On the good ole days, my best friend(s), and drunk-ordering trophies.

It’s much easier for most people to recognize “the good ole days” in retrospect. I think that’s human nature. Hindsight gives us the space for emotion to level out and offer a more objective view of what truly were the highs and lows. 

On Friday, I made the (impulsive and reckless) decision to fly up to Fort Wayne for one day to see a show my friend Lee had helped facilitate. As per usual, Nick supported this recklessness, because he knows I am a GD cheetah and I need to stretch my legs every so often. When I got to Fort Wayne yesterday, I felt the crispy fall air and I saw the vibrant fall color and I realized, “Hey, I have seen this before.” And it was only then I realized that it was almost exactly a year ago that I visited Fort Wayne for the first time when Lee was relocating there and I came to “help him” (ha!) look at houses and experience this new-to-him city.

I don’t think it’s betraying any confidences to say that this time last year neither of us were in great places. Lee was still in transition from moving back to the States from Haiti after living there for 13 years, following a brief stint in South Dakota, and I was about 3/4 of the way through an identity crisis.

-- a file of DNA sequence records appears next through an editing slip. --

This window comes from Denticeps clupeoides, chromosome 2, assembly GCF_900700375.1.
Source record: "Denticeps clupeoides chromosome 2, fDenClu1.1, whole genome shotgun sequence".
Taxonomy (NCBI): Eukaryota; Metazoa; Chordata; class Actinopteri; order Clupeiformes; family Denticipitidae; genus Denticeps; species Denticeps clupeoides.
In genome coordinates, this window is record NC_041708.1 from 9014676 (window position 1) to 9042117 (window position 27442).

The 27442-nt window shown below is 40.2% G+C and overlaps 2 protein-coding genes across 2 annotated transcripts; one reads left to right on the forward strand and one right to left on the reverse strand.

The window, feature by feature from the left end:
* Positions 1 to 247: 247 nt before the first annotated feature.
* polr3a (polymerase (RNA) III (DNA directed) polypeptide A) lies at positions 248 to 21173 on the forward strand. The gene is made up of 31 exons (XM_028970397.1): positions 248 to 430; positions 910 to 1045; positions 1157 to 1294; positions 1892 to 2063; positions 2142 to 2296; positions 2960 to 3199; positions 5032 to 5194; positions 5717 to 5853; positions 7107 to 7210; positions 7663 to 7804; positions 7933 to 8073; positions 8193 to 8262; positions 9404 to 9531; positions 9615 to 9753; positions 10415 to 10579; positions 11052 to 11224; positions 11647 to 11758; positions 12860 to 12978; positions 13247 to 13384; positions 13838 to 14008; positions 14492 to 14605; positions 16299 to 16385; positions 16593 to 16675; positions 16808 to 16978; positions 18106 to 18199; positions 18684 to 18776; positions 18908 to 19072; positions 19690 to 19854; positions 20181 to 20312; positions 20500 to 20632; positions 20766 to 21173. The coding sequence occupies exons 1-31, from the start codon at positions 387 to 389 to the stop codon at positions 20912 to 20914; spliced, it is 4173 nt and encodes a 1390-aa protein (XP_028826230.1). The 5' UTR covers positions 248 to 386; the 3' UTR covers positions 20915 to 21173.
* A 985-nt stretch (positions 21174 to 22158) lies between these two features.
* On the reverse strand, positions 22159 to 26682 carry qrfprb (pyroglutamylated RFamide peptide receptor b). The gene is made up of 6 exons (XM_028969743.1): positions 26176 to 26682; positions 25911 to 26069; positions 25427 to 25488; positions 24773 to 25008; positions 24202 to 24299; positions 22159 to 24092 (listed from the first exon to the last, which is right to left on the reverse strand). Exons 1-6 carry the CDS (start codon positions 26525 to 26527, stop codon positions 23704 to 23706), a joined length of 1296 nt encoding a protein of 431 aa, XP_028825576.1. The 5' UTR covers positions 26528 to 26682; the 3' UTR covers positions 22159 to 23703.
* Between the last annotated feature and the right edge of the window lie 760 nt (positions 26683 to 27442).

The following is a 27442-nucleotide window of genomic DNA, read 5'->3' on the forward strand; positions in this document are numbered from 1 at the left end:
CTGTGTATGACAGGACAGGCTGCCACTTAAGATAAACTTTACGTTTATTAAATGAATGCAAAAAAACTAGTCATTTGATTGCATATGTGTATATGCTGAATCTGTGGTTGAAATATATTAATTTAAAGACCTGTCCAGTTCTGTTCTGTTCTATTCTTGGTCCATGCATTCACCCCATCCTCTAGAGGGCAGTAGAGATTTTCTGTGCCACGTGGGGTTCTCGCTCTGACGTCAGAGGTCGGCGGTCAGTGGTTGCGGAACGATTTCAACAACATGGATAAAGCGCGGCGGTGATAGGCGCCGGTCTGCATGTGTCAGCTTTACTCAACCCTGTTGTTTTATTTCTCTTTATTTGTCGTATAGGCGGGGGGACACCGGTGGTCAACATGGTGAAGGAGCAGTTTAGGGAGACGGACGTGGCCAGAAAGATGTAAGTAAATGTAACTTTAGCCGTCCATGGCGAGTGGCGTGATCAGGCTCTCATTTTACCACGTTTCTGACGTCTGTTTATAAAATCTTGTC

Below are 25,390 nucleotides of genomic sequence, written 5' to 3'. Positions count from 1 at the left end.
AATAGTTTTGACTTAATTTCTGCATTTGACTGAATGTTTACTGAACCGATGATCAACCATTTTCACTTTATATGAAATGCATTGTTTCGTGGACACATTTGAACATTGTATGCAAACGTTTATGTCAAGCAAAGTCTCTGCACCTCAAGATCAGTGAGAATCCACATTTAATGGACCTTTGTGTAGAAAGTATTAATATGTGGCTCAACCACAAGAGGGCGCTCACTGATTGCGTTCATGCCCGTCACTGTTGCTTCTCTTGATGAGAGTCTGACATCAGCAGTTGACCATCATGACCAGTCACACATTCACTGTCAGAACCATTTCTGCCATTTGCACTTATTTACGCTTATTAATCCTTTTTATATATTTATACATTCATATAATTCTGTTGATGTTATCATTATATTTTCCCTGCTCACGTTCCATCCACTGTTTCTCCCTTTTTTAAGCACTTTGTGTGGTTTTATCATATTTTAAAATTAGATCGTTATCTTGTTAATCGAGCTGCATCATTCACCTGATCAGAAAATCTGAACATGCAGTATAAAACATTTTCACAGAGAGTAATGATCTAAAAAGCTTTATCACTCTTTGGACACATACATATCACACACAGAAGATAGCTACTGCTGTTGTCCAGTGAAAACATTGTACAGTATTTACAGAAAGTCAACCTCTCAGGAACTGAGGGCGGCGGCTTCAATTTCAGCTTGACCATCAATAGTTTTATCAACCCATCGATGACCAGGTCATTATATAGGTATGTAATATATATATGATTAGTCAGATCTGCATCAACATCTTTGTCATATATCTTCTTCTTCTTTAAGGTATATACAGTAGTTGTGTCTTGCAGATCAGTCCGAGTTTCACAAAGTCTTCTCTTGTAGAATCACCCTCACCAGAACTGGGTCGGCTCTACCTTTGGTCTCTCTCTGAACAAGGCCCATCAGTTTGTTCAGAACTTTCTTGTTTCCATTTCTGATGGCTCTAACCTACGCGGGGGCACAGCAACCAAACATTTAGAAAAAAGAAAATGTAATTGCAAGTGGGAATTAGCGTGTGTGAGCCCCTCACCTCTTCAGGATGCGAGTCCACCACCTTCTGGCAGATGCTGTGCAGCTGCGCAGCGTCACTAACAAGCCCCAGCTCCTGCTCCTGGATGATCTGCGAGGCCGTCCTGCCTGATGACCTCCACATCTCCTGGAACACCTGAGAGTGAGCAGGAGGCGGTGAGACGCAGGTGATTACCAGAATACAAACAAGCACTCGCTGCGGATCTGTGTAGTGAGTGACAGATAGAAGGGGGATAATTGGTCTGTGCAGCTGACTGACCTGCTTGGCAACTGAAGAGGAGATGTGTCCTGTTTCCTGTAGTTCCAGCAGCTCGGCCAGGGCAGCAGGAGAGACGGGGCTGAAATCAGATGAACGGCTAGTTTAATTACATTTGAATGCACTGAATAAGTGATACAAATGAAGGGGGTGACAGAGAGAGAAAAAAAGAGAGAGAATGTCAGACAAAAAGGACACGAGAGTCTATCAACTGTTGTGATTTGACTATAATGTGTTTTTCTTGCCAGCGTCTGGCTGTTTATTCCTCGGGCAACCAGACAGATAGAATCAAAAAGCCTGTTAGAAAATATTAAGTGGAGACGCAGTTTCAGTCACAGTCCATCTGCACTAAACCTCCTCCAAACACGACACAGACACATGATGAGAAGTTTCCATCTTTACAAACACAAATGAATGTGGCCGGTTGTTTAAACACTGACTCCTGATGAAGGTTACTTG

While I am a person who immensely enjoys social interaction, for the majority of my life, most of my closest friendships were with other women. It’s not that I disliked men, but most of my adult life I was devoted to a religion that didn’t believe men and women should be close friends unless they were married to each other because it brought with it too much temptation, and therefore, the risk of sexual sin. And so, other than casual friendships, I’ve never had a super close male friend, other than Nick (obvs). I didn't even know HOW to have a close friendship with a man.

But the day I turned 40, I was on a trip to visit Haiti and I was up in Mizak with Lee and his roommates drinking (lots of) Prestige, and literally, that’s when my mid-life crisis started. I can clearly remember the exact moment and what I was saying at the time. Don’t misunderstand me, it wasn’t that Lee caused my mid-life crisis, it’s that he happened to be the person there when some lightbulbs started going off in my head, and he listened patiently, let me process, and expressed a general attitude of non-judgement. It was exactly what I needed in that moment.

Over the next four years our friendship grew. I would go through periods of great enlightenment followed by periods of great despair. And while I was more likely to send him a message babbling on and on about some great “awakening” I had experienced, I also sent him more than a fair share of videos where I was sobbing and questioning all my life choices.